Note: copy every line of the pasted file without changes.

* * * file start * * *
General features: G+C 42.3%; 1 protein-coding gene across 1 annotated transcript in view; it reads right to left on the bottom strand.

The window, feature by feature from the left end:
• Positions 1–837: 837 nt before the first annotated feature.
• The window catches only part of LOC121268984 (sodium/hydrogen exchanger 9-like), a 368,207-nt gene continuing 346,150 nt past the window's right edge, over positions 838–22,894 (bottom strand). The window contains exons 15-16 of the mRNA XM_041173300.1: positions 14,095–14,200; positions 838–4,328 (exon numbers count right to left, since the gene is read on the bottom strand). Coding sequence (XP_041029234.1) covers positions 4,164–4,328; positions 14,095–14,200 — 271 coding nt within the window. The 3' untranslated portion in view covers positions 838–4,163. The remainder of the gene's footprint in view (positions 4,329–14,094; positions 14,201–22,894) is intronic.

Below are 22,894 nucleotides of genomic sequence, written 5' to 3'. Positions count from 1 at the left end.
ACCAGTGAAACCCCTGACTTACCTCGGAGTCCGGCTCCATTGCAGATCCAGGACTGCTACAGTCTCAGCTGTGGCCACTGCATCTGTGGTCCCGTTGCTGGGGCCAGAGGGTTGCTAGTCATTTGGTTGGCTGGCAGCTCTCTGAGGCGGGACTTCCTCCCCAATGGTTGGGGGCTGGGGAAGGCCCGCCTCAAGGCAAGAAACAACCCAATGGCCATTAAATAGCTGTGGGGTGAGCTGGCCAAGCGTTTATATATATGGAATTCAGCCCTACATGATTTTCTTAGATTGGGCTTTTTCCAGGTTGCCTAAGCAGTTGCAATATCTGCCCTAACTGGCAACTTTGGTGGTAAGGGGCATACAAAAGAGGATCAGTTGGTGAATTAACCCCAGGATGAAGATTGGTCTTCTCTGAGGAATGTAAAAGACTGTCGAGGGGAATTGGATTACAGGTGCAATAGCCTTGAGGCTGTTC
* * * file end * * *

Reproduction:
General features: G+C 42.3%; 1 protein-coding gene across 1 annotated transcript in view; it reads right to left on the bottom strand.

The window, feature by feature from the left end:
• Positions 1–837: 837 nt before the first annotated feature.
• The window catches only part of LOC121268984 (sodium/hydrogen exchanger 9-like), a 368,207-nt gene continuing 346,150 nt past the window's right edge, over positions 838–22,894 (bottom strand). The window contains exons 15-16 of the mRNA XM_041173300.1: positions 14,095–14,200; positions 838–4,328 (exon numbers count right to left, since the gene is read on the bottom strand). Coding sequence (XP_041029234.1) covers positions 4,164–4,328; positions 14,095–14,200 — 271 coding nt within the window. The 3' untranslated portion in view covers positions 838–4,163. The remainder of the gene's footprint in view (positions 4,329–14,094; positions 14,201–22,894) is intronic.

Below are 22,894 nucleotides of genomic sequence, written 5' to 3'. Positions count from 1 at the left end.
ACCAGTGAAACCCCTGACTTACCTCGGAGTCCGGCTCCATTGCAGATCCAGGACTGCTACAGTCTCAGCTGTGGCCACTGCATCTGTGGTCCCGTTGCTGGGGCCAGAGGGTTGCTAGTCATTTGGTTGGCTGGCAGCTCTCTGAGGCGGGACTTCCTCCCCAATGGTTGGGGGCTGGGGAAGGCCCGCCTCAAGGCAAGAAACAACCCAATGGCCATTAAATAGCTGTGGGGTGAGCTGGCCAAGCGTTTATATATATGGAATTCAGCCCTACATGATTTTCTTAGATTGGGCTTTTTCCAGGTTGCCTAAGCAGTTGCAATATCTGCCCTAACTGGCAACTTTGGTGGTAAGGGGCATACAAAAGAGGATCAGTTGGTGAATTAACCCCAGGATGAAGATTGGTCTTCTCTGAGGAATGTAAAAGACTGTCGAGGGGAATTGGATTACAGGTGCAATAGCCTTGAGGCTGTTC